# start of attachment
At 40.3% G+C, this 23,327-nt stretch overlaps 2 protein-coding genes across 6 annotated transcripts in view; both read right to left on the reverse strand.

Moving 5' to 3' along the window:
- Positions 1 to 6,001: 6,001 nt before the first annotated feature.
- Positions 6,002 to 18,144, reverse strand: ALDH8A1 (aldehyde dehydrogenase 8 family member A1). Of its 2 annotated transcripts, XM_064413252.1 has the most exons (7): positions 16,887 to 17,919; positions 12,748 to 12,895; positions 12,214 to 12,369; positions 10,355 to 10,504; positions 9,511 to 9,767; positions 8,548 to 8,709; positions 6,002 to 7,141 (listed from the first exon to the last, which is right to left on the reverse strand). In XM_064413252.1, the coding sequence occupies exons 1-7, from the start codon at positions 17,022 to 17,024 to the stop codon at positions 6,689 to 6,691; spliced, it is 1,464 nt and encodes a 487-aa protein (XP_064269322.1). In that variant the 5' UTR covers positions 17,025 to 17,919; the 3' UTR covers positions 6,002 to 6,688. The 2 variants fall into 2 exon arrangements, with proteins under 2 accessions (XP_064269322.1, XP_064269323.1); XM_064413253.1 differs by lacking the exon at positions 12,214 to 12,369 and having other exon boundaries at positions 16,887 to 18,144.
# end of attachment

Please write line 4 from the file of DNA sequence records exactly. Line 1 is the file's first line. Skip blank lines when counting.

- Positions 6,002 to 18,144, reverse strand: ALDH8A1 (aldehyde dehydrogenase 8 family member A1). Of its 2 annotated transcripts, XM_064413252.1 has the most exons (7): positions 16,887 to 17,919; positions 12,748 to 12,895; positions 12,214 to 12,369; positions 10,355 to 10,504; positions 9,511 to 9,767; positions 8,548 to 8,709; positions 6,002 to 7,141 (listed from the first exon to the last, which is right to left on the reverse strand). In XM_064413252.1, the coding sequence occupies exons 1-7, from the start codon at positions 17,022 to 17,024 to the stop codon at positions 6,689 to 6,691; spliced, it is 1,464 nt and encodes a 487-aa protein (XP_064269322.1). In that variant the 5' UTR covers positions 17,025 to 17,919; the 3' UTR covers positions 6,002 to 6,688. The 2 variants fall into 2 exon arrangements, with proteins under 2 accessions (XP_064269322.1, XP_064269323.1); XM_064413253.1 differs by lacking the exon at positions 12,214 to 12,369 and having other exon boundaries at positions 16,887 to 18,144.